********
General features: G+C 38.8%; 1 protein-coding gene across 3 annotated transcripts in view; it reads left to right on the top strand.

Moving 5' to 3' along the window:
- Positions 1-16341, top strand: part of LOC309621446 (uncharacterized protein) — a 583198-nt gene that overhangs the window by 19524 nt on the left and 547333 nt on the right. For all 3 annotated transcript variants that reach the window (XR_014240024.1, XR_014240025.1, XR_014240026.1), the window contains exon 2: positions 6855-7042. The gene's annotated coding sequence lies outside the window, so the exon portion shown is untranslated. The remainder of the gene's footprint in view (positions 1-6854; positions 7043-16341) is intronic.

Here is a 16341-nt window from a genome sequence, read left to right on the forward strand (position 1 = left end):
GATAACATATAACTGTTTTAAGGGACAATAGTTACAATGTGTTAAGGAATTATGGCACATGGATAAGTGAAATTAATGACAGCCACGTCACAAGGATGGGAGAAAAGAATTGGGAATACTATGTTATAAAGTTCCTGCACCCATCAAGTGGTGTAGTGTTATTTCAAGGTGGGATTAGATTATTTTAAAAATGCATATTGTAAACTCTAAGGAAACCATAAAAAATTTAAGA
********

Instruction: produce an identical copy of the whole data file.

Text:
General features: G+C 38.8%; 1 protein-coding gene across 3 annotated transcripts in view; it reads left to right on the top strand.

Moving 5' to 3' along the window:
- Positions 1-16341, top strand: part of LOC309621446 (uncharacterized protein) — a 583198-nt gene that overhangs the window by 19524 nt on the left and 547333 nt on the right. For all 3 annotated transcript variants that reach the window (XR_014240024.1, XR_014240025.1, XR_014240026.1), the window contains exon 2: positions 6855-7042. The gene's annotated coding sequence lies outside the window, so the exon portion shown is untranslated. The remainder of the gene's footprint in view (positions 1-6854; positions 7043-16341) is intronic.

Here is a 16341-nt window from a genome sequence, read left to right on the forward strand (position 1 = left end):
GATAACATATAACTGTTTTAAGGGACAATAGTTACAATGTGTTAAGGAATTATGGCACATGGATAAGTGAAATTAATGACAGCCACGTCACAAGGATGGGAGAAAAGAATTGGGAATACTATGTTATAAAGTTCCTGCACCCATCAAGTGGTGTAGTGTTATTTCAAGGTGGGATTAGATTATTTTAAAAATGCATATTGTAAACTCTAAGGAAACCATAAAAAATTTAAGA